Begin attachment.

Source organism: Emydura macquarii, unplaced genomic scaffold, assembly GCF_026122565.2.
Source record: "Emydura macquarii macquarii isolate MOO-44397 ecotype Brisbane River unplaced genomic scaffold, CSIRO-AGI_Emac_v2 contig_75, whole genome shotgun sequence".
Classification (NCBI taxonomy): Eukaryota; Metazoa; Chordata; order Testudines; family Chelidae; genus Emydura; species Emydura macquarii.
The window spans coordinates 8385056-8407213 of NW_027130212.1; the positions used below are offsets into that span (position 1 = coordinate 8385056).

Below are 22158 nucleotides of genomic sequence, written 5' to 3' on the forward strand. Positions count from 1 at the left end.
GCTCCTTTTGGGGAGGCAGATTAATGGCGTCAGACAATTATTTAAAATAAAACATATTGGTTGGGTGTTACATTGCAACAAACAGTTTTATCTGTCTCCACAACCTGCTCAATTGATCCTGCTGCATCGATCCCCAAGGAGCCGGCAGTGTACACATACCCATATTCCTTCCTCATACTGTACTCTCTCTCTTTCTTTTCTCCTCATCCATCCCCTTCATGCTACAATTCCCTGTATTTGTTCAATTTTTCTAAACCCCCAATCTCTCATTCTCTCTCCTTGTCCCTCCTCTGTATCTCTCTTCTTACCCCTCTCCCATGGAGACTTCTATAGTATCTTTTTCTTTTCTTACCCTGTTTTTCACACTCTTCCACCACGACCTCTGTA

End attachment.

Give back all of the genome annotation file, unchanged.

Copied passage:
Source organism: Emydura macquarii, unplaced genomic scaffold, assembly GCF_026122565.2.
Source record: "Emydura macquarii macquarii isolate MOO-44397 ecotype Brisbane River unplaced genomic scaffold, CSIRO-AGI_Emac_v2 contig_75, whole genome shotgun sequence".
Classification (NCBI taxonomy): Eukaryota; Metazoa; Chordata; order Testudines; family Chelidae; genus Emydura; species Emydura macquarii.
The window spans coordinates 8385056-8407213 of NW_027130212.1; the positions used below are offsets into that span (position 1 = coordinate 8385056).

Below are 22158 nucleotides of genomic sequence, written 5' to 3' on the forward strand. Positions count from 1 at the left end.
GCTCCTTTTGGGGAGGCAGATTAATGGCGTCAGACAATTATTTAAAATAAAACATATTGGTTGGGTGTTACATTGCAACAAACAGTTTTATCTGTCTCCACAACCTGCTCAATTGATCCTGCTGCATCGATCCCCAAGGAGCCGGCAGTGTACACATACCCATATTCCTTCCTCATACTGTACTCTCTCTCTTTCTTTTCTCCTCATCCATCCCCTTCATGCTACAATTCCCTGTATTTGTTCAATTTTTCTAAACCCCCAATCTCTCATTCTCTCTCCTTGTCCCTCCTCTGTATCTCTCTTCTTACCCCTCTCCCATGGAGACTTCTATAGTATCTTTTTCTTTTCTTACCCTGTTTTTCACACTCTTCCACCACGACCTCTGTA